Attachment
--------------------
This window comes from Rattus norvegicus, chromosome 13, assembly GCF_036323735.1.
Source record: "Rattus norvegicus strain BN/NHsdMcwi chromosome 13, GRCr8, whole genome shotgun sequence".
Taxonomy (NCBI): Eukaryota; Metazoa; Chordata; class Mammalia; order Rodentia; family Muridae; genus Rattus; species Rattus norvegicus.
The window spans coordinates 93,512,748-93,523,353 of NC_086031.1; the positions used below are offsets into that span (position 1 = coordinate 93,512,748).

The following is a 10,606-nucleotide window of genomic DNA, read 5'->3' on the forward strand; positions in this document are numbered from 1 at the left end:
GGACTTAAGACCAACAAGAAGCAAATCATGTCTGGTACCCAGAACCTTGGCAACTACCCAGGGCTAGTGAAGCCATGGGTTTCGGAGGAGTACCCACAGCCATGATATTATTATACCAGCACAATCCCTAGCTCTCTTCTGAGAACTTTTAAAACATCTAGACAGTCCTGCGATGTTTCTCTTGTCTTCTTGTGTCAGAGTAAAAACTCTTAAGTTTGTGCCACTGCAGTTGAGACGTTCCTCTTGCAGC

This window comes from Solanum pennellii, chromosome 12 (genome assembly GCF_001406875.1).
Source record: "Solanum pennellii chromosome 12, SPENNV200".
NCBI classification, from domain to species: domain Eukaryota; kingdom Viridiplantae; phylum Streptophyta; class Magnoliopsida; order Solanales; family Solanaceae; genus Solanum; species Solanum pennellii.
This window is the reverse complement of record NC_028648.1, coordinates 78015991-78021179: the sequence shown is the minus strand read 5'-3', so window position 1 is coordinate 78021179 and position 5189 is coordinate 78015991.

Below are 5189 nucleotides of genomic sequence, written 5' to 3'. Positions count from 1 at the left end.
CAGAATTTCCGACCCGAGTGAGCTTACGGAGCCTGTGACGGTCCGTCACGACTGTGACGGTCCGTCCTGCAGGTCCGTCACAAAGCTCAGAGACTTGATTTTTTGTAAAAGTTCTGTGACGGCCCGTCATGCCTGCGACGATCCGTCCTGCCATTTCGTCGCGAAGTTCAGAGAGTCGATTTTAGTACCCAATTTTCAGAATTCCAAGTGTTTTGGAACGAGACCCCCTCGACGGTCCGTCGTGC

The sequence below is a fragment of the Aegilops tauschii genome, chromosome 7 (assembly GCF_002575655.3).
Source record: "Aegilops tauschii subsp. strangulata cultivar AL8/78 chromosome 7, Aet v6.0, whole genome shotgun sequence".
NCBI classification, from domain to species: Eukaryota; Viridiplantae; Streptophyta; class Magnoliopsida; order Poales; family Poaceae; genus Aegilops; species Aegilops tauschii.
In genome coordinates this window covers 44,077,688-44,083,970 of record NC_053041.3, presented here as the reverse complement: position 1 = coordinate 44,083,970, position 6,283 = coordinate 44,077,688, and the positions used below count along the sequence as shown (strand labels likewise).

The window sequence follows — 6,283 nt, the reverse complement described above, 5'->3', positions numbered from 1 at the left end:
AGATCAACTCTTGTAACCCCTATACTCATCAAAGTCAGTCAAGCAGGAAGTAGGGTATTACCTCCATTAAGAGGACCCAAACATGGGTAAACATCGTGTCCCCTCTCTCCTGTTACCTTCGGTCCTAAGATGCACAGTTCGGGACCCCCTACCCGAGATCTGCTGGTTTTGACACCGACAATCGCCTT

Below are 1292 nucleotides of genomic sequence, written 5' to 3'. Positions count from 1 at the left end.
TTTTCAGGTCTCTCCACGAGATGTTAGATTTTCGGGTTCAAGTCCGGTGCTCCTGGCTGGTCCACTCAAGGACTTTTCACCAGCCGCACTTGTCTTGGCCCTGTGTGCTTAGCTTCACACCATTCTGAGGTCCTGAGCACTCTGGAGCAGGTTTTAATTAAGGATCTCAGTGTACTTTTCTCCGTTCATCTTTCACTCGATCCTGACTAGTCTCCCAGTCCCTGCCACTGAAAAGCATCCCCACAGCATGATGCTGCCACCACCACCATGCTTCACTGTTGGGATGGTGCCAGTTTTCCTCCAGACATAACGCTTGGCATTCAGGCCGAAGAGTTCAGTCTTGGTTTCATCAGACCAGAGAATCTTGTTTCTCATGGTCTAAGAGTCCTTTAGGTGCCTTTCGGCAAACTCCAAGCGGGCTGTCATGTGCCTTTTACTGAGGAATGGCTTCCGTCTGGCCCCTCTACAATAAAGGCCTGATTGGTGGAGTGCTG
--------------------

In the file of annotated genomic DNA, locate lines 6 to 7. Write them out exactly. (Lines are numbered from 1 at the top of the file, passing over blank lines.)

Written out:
GGACTTAAGACCAACAAGAAGCAAATCATGTCTGGTACCCAGAACCTTGGCAACTACCCAGGGCTAGTGAAGCCATGGGTTTCGGAGGAGTACCCACAGCCATGATATTATTATACCAGCACAATCCCTAGCTCTCTTCTGAGAACTTTTAAAACATCTAGACAGTCCTGCGATGTTTCTCTTGTCTTCTTGTGTCAGAGTAAAAACTCTTAAGTTTGTGCCACTGCAGTTGAGACGTTCCTCTTGCAGC

This window comes from Solanum pennellii, chromosome 12 (genome assembly GCF_001406875.1).